Last night, I snuck out to the coop well after dark to candle Olive’s egg. She laid this egg last Saturday morning at about ten in the morning and has been sitting on it ever since. However, because she has been getting up frequently and is only thirty weeks old, I was unsure how successful her attempt at brooding would be.
Well, it appears that her little lone egg is developing perfectly. The shape clearly resembles the “clam shape” I observed in my incubated eggs this spring, and all of those exhibiting this shape did eventually hatch. (The dark spots are just bumps or thicker deposits of calcium which are blocking more light.) I also saw some movement which was exciting. I wish she was sitting on more than one egg so that her efforts will not go unrewarded if something goes wrong, but if this egg does not survive to hatch, I will probably find a chick or two for her to raise if she is still brooding.
According to Window to an Egg by Geraldine Lux Flannagan (more about this book later), this six-day old chick has a little tail, wings, toes and newly developed eyes along with ears, nostrils, mouth, and brain. The pictures below show the approximate development of Olive’s little egg. Just two weeks until we find out whether this little guy (what are the odds it won’t be a rooster?) will hatch.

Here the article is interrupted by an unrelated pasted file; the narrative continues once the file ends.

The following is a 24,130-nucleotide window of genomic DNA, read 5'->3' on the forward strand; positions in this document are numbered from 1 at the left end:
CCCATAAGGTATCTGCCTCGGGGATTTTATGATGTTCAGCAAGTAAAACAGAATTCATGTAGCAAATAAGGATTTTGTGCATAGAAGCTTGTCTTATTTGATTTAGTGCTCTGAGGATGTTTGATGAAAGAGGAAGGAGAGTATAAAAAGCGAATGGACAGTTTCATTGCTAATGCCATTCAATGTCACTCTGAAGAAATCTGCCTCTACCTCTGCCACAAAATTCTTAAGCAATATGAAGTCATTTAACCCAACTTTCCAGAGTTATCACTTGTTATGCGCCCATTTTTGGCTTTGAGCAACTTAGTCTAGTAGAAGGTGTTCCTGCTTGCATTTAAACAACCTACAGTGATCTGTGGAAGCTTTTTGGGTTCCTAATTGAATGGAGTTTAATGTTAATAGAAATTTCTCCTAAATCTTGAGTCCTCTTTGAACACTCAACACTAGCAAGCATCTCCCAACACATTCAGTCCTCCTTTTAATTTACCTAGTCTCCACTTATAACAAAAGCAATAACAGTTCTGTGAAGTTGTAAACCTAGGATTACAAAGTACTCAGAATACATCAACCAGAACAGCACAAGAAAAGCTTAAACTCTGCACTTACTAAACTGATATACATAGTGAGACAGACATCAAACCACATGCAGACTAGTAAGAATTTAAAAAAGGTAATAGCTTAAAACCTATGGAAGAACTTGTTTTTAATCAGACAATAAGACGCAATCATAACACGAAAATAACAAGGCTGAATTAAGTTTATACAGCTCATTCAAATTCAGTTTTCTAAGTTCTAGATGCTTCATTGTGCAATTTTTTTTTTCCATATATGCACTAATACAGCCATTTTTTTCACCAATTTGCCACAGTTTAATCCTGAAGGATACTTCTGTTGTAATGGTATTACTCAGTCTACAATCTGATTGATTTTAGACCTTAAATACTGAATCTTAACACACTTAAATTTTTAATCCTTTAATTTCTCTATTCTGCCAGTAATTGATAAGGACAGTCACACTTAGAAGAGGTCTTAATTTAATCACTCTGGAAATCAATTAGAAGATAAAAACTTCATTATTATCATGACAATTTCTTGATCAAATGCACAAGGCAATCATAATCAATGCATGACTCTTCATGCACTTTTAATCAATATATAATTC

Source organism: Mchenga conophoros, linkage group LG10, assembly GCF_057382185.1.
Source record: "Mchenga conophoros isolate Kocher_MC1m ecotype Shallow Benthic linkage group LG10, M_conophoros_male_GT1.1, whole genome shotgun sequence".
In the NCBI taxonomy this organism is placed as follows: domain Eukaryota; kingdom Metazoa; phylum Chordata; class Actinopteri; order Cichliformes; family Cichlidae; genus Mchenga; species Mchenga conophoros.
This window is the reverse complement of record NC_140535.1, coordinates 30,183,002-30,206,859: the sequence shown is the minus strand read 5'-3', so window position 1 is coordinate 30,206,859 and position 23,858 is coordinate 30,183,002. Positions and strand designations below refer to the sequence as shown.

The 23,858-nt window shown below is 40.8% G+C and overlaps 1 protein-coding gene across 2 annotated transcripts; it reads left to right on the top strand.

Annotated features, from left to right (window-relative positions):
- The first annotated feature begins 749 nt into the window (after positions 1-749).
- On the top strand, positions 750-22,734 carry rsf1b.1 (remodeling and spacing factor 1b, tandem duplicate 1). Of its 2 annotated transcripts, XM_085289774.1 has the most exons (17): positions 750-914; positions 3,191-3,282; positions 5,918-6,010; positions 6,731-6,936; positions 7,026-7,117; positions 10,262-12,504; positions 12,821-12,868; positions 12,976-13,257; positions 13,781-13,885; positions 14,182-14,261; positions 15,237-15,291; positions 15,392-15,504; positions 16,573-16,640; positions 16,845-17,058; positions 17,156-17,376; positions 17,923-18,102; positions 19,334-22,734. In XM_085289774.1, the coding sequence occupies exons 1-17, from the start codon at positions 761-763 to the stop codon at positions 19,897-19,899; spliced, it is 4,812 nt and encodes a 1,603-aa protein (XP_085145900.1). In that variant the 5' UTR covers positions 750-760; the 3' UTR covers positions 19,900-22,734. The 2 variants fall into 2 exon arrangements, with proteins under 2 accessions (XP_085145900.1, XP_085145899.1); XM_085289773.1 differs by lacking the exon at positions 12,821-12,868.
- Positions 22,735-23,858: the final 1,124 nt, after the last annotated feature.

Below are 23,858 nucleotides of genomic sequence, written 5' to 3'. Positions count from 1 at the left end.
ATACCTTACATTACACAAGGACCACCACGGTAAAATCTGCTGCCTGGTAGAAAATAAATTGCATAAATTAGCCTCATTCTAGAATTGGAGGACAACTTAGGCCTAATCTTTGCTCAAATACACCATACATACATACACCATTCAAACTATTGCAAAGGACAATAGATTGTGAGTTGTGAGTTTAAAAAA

In the meantime, I need to decide how I will handle the situation. Chicks are often pecked by other members of the flock, occasionally fatally. My feeder, waterer, and stairs out into the run are not accessible to a chick. Many, perhaps most, would separate the broody momma and her chick until the little guy grows up, providing waterers and feeders to both momma and chick, making sure that she can’t eat the chick starter. Indeed, they would have separated her as soon as she began to brood to make sure that other hens didn’t disturb her egg or add late eggs to the clutch. With my hens’ laying habits, that has been no problem. Yet, with this method, there are sometimes difficulties reintegrating the hen back into the flock.
Other fanciers just let the mother hen do as she likes and trust that she will have the instincts to protect her young. They make sure that chick starter is available and water is accessible and leave it at that. Still others section off part of the existing coop to contain momma and chick where they are still able to interact with the flock but are protected. I see benefits and risks with each method and haven’t yet decided what to do.
In the meantime, Olive’s the cutest darn thing I have seen in a while. I hope her chick continues to develop.